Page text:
The Southern Baptist Convention (SBC) is the biggest Protestant denomination in the US, descending from Baptists who settled in the American colonies in the 17th century. The southerners broke away from their northern brothers and sisters in 1845 over the issue of slavery.
Supporters of slavery then, they are supporters of misogyny now. Last week, delegates to the SBC’s annual meeting in New Orleans approved an amendment to their constitution that their churches must have “only men as any kind of pastor or elder as qualified by Scripture.” To go into effect the amendment must be passed again next year.
The Convention had already moved to allow only men pastors; this expands the rule to cover any leadership role for women. Five churches with women as pastors have already been ejected with more to come. Included is the prominent Saddleback Church in Southern California, one of the denomination’s largest. The edict could affect as many as 2,000 churches with women pastors.
The reason for the new assault on women is apparently a fear of encroaching liberalism. Women, in the fevered minds of Baptists, are more susceptible to the temptations of tolerance just as they are more susceptible to sin.
The feared advance of liberal values—the beginning of the end of the Baptists’ preferred world—presumably began with the end of segregation, if not the abolition of slavery. They have in recent years had a bad run. Segregation outlawed, women gaining equal rights, followed by gays who are even allowed to legally marry, and now trans people are demanding their place in the sun.
All this creeping liberalism, it seems, is aggravated by allowing women to lead. The rot has to be stopped, the weaker sex purged from leadership.
This regression takes place at a time when Americans’ church attendance is in decline, dropping below 50 percent last year for the first time in eight decades. In 2020, less than half said they even belong to a church.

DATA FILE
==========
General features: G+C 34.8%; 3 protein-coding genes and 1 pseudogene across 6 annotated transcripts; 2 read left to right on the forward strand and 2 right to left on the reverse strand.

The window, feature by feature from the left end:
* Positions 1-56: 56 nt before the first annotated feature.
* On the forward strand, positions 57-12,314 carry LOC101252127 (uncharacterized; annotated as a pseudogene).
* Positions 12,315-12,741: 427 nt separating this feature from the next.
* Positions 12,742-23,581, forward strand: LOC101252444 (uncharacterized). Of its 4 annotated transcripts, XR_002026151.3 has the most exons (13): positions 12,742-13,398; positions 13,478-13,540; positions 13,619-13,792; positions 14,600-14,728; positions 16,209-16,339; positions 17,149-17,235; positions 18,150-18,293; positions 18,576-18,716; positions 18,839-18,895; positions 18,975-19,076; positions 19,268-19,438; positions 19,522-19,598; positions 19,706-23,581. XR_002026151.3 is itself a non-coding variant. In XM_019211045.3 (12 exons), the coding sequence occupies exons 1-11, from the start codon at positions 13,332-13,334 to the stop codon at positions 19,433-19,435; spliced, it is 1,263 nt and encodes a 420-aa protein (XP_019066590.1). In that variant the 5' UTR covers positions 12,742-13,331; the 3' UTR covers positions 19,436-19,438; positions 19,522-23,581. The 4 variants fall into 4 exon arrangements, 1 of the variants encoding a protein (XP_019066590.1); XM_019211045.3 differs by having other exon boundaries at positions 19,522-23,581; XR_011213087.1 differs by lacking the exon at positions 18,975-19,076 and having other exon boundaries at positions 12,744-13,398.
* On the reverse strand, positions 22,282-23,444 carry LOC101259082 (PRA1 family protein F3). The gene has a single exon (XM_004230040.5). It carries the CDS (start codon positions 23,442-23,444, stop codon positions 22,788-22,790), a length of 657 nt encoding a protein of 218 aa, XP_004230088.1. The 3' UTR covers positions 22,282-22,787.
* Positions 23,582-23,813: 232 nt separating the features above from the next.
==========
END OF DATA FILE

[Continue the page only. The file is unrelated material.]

In 2017 a survey of young adults between 18 and 22 found that 70 percent of those who had attended church regularly for at least a year in high school had stopped attending church regularly. One of the top reasons was that church members seem to be judgmental or hypocritical. That would certainly include a majority of the SBC.
One woman pastor, Linda Popham of Fern Creek Baptist, intends to stay on as long as her church, now ejected from the Convention, will have her. Of the constitutional amendments, Pastor Popham observed, “There are those people in power now that believe their interpretation of God’s holy word is the only way to interpret it. So I don’t know what they’re going to do when we walk through the gates of heaven together, ’cause they can’t kick us out there.”
Incidentally, the Canadian Baptist Ministries says its members have ordained women since the 1940s and will continue to do so. The Reverend Leanne Friesen, executive minister of the Canadian Baptists of Ontario and Quebec, said “We are thankful for our women pastors and leaders who faithfully serve in our family of churches and make a difference in their communities.” Amen to that.
The Rev Friesen sounds a note of enlightenment in contrast to the medieval attitudes of her fellow Baptists in the SBC. How profoundly sad that such blatant misogyny still finds a welcome home in this the 21st century.
As an Albertan I wonder what they would think of a place where the leaders of both the government and the opposition are women.